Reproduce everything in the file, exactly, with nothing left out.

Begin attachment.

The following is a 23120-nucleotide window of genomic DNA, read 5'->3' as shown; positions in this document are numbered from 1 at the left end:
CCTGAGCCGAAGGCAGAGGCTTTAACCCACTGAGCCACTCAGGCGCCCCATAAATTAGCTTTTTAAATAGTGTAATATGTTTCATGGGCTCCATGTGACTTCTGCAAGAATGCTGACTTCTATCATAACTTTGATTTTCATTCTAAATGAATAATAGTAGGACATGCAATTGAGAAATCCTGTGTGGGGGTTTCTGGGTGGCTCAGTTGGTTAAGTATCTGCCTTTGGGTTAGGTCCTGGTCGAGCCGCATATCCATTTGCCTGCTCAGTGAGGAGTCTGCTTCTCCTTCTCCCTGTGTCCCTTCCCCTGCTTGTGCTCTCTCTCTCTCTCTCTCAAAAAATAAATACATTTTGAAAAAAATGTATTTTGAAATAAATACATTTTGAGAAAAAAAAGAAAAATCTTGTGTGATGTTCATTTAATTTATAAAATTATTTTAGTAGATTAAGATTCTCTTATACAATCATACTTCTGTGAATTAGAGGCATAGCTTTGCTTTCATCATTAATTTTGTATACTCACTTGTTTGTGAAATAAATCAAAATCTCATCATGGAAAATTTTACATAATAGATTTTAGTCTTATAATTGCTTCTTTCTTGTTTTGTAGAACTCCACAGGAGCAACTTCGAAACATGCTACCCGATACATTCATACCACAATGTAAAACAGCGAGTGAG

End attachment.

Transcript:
The following is a 23120-nucleotide window of genomic DNA, read 5'->3' as shown; positions in this document are numbered from 1 at the left end:
CCTGAGCCGAAGGCAGAGGCTTTAACCCACTGAGCCACTCAGGCGCCCCATAAATTAGCTTTTTAAATAGTGTAATATGTTTCATGGGCTCCATGTGACTTCTGCAAGAATGCTGACTTCTATCATAACTTTGATTTTCATTCTAAATGAATAATAGTAGGACATGCAATTGAGAAATCCTGTGTGGGGGTTTCTGGGTGGCTCAGTTGGTTAAGTATCTGCCTTTGGGTTAGGTCCTGGTCGAGCCGCATATCCATTTGCCTGCTCAGTGAGGAGTCTGCTTCTCCTTCTCCCTGTGTCCCTTCCCCTGCTTGTGCTCTCTCTCTCTCTCTCTCAAAAAATAAATACATTTTGAAAAAAATGTATTTTGAAATAAATACATTTTGAGAAAAAAAAGAAAAATCTTGTGTGATGTTCATTTAATTTATAAAATTATTTTAGTAGATTAAGATTCTCTTATACAATCATACTTCTGTGAATTAGAGGCATAGCTTTGCTTTCATCATTAATTTTGTATACTCACTTGTTTGTGAAATAAATCAAAATCTCATCATGGAAAATTTTACATAATAGATTTTAGTCTTATAATTGCTTCTTTCTTGTTTTGTAGAACTCCACAGGAGCAACTTCGAAACATGCTACCCGATACATTCATACCACAATGTAAAACAGCGAGTGAG